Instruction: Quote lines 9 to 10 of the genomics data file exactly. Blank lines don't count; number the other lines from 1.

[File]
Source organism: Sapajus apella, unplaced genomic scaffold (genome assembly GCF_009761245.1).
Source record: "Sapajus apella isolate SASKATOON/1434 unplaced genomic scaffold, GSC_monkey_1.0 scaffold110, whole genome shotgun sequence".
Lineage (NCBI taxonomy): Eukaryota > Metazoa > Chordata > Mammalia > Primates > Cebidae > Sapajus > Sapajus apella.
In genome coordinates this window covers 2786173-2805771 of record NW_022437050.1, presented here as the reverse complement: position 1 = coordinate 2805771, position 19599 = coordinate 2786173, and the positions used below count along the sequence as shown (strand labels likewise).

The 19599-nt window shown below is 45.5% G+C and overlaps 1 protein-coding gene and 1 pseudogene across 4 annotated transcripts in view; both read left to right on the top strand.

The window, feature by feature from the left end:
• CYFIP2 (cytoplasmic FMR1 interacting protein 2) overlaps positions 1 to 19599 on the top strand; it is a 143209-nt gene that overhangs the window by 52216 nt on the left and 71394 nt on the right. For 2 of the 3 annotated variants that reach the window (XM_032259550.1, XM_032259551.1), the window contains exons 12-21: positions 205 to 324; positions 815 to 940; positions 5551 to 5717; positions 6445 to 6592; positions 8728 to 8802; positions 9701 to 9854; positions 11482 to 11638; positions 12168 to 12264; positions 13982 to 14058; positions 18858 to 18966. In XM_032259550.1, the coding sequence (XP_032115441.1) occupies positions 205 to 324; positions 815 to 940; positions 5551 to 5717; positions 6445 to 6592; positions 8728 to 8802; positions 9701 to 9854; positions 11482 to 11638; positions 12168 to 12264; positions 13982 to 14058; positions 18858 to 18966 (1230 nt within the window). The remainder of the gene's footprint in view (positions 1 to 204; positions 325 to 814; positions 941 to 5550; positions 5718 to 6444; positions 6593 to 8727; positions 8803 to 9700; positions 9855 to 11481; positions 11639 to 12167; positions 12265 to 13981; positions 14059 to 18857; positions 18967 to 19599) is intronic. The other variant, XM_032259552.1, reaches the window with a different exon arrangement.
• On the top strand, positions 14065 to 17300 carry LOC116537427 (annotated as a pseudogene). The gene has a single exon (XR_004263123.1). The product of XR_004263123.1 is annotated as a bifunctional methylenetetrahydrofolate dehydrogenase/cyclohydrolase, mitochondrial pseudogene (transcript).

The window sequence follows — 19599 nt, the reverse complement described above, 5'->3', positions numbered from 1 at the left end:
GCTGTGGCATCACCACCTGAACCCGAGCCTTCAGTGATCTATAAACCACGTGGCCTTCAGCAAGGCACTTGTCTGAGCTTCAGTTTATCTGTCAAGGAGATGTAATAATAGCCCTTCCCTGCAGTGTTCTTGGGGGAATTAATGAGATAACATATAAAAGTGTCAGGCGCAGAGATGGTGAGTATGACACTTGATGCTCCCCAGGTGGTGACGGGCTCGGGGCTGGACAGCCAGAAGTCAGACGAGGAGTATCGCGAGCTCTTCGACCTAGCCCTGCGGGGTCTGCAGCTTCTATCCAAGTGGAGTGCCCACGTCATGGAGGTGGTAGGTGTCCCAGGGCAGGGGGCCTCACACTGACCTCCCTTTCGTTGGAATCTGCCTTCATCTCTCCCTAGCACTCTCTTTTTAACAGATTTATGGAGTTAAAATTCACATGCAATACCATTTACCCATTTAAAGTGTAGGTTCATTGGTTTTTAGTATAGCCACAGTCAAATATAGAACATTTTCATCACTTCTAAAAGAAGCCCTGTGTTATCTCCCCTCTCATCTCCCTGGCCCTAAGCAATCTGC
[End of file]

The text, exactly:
The window sequence follows — 19599 nt, the reverse complement described above, 5'->3', positions numbered from 1 at the left end:
GCTGTGGCATCACCACCTGAACCCGAGCCTTCAGTGATCTATAAACCACGTGGCCTTCAGCAAGGCACTTGTCTGAGCTTCAGTTTATCTGTCAAGGAGATGTAATAATAGCCCTTCCCTGCAGTGTTCTTGGGGGAATTAATGAGATAACATATAAAAGTGTCAGGCGCAGAGATGGTGAGTATGACACTTGATGCTCCCCAGGTGGTGACGGGCTCGGGGCTGGACAGCCAGAAGTCAGACGAGGAGTATCGCGAGCTCTTCGACCTAGCCCTGCGGGGTCTGCAGCTTCTATCCAAGTGGAGTGCCCACGTCATGGAGGTGGTAGGTGTCCCAGGGCAGGGGGCCTCACACTGACCTCCCTTTCGTTGGAATCTGCCTTCATCTCTCCCTAGCACTCTCTTTTTAACAGATTTATGGAGTTAAAATTCACATGCAATACCATTTACCCATTTAAAGTGTAGGTTCATTGGTTTTTAGTATAGCCACAGTCAAATATAGAACATTTTCATCACTTCTAAAAGAAGCCCTGTGTTATCTCCCCTCTCATCTCCCTGGCCCTAAGCAATCTGC